North Korea Explains Its Nuclear Weapons Program to the UN

At the General Debate of the First Committee of the 72nd Session of the UN General Assembly on Oct. 6, North Korea presented its side of the conflict with the U.S. and explained why it needs nuclear weapons to defend itself.

Following is the statement of the permanent representative of the Democratic People's Republic of Korea to the United Nations:

For success of nuclear disarmament efforts, the countries that possess largest nuclear arsenals should take the lead in dismantling nuclear weapons, roll back nuclear doctrines of aggressive nature such as "preemptive strike" and withdraw nuclear weapons deployed outside their own territories.

With regard to the Nuclear Weapons Ban Treaty (NBT) adopted at the UN in July this year on the initiative of non-nuclear-weapon-states, the disapproval and rejection on the part of nuclear-weapon-states including the U.S. and the military allies cast a gloomy shadow on the prospects of the treaty.

The DPRK agrees with the primary focus of the NBT on total elimination of nuclear weapons; however, since the U.S. that poses nuclear threat and blackmail on the DPRK rejects the NBT, the DPRK is not in position to accede to the treaty.

Its possession of H-bomb and ICBM is a part of legitimate self-defensive measures to put a definite end to the nuclear threats and hostile policy of the U.S. and safeguard its sovereignty and rights to existence and development.

Nevertheless, the U.S. is taking issue with the self-defensive measures of the DPRK for bolstering up its national defense capability, labeling them as "threats" and "provocations". It even rigged up several "sanctions resolutions" against the DPRK at the UN Security Council, thus disguising the issue as one between the DPRK and UN.

UN member states should know correctly with distinction whether the DPRK's possession of nukes and ICBM poses a "global threat" as claimed by the U.S. or the threat confined to the U.S. alone.

The U.S. is the one and only country in this world that massacred hundreds of thousands of innocent civilians by using nuclear weapons in the real war.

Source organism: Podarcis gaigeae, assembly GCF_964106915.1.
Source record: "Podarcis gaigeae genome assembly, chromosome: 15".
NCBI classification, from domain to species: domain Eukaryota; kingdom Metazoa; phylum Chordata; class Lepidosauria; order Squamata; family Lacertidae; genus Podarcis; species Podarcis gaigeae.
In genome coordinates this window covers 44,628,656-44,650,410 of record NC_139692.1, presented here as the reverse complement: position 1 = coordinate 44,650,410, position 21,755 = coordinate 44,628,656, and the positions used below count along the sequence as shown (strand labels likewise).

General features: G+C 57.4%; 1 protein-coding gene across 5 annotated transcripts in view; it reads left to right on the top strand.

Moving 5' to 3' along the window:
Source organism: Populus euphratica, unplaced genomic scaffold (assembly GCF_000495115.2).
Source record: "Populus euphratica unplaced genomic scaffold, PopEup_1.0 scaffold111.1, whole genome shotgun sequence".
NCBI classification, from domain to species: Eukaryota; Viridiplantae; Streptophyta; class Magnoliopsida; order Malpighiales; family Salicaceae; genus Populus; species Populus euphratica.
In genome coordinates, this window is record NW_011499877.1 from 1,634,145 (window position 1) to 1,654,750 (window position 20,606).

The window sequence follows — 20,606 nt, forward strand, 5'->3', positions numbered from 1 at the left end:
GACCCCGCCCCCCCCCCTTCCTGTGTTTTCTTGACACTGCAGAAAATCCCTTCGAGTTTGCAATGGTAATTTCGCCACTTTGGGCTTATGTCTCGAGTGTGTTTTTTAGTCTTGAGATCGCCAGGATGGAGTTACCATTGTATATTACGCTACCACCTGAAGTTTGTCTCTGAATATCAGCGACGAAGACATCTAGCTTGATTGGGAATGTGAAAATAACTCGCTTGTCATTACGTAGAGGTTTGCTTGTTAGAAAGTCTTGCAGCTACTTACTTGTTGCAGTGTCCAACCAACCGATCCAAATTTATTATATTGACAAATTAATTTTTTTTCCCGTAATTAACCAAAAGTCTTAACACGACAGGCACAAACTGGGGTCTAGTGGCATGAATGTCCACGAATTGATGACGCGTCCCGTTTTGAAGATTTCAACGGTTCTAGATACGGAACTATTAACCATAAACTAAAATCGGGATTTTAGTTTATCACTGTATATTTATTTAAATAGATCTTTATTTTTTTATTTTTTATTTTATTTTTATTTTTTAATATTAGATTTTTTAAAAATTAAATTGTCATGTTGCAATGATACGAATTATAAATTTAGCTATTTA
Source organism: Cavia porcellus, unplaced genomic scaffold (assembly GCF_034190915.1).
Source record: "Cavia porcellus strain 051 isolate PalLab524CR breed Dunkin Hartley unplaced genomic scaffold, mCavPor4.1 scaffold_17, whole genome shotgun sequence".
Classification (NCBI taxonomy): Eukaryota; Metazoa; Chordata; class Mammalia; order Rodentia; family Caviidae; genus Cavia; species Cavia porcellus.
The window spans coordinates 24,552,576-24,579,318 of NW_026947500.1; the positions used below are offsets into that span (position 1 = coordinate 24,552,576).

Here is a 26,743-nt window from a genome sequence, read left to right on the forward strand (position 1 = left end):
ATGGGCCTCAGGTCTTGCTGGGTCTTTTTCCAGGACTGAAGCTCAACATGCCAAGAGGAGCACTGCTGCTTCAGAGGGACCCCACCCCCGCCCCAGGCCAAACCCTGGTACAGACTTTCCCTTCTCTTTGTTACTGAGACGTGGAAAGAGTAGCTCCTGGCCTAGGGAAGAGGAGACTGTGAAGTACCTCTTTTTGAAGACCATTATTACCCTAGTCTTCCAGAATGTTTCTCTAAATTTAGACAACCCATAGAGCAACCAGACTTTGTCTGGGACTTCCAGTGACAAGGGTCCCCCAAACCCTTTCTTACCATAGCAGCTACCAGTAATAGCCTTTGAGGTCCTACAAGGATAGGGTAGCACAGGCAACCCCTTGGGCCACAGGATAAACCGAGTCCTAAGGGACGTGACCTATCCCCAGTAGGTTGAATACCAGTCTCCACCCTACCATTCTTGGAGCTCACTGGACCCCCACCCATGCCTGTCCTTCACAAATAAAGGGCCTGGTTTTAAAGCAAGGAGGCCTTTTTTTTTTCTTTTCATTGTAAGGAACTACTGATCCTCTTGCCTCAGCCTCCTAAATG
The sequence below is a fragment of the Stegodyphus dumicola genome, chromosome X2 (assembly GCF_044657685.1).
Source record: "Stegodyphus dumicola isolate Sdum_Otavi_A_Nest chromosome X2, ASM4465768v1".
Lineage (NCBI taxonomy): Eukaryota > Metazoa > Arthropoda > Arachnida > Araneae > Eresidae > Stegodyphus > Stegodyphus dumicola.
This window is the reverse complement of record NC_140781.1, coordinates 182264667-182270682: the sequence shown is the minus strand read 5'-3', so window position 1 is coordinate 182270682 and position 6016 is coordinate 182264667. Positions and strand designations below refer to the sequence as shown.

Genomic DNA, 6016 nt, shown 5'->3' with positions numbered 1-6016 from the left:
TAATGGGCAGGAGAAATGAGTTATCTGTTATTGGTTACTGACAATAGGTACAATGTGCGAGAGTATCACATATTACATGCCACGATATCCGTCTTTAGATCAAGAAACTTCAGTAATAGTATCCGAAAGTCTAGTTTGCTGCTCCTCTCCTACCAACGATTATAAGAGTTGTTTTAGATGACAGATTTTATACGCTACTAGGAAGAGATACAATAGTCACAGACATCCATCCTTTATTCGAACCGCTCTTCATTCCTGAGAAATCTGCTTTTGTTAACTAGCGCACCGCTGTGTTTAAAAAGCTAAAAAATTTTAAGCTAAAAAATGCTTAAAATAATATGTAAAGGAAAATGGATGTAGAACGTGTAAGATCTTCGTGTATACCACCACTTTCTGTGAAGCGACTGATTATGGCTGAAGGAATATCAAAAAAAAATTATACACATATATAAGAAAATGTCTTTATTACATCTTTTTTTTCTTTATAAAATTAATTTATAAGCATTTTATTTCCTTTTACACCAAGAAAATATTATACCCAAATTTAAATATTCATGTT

No other country in this world has been exposed to the U.S. nuclear threat for a long time, directly with intensity as much as the DPRK.

To all intents and purposes, the nuclear issue on the Korean peninsula was spawned and developed into the present phase today because of the U.S. and, accordingly, the blame for it is entirely on the U.S.

The DPRK will neither put the nukes and ballistic rockets on negotiating table in any case nor flinch even an inch from the road to bolstering up the nuclear forces chosen by itself, unless the U.S. hostile policy and nuclear threat to the DPRK are fundamentally eliminated.

Should the U.S. ignore the repeated warnings and pounce upon the DPRK with military force at last, the DPRK will inflict severe punishment with its power of self-reliance and self-development it has so far consolidated.

Today, Saturday, October 7th Donald Trump tweeted:

Presidents and their administrations have been talking to North Korea for 25 years, agreements made and massive amounts of money paid.... hasn't worked, agreements violated before the ink was dry, makings fools of U.S. negotiators. Sorry, but only one thing will work!

China, Russia and North Korea have proposed a freeze of North Korea's nuclear weapons program in exchange for the U.S. freezing its menacing war games targeted at North Korea. The United States refused to consider ending its war games.

North Korea has been consistent in what it wants — for the U.S. to simply stop the incessant threats and war games.

The one thing that would resolve the conflict would be for the United States to simply apologize for its war crimes against North Korea and withdraw its troops from South Korea. North Korea would no longer feel the need to threaten the U.S. or South Korea and could rejoin the rest of the world in pursuing peace and prosperity.

For more information on America's conflict with North Korea see the October issue of Trillions magazine.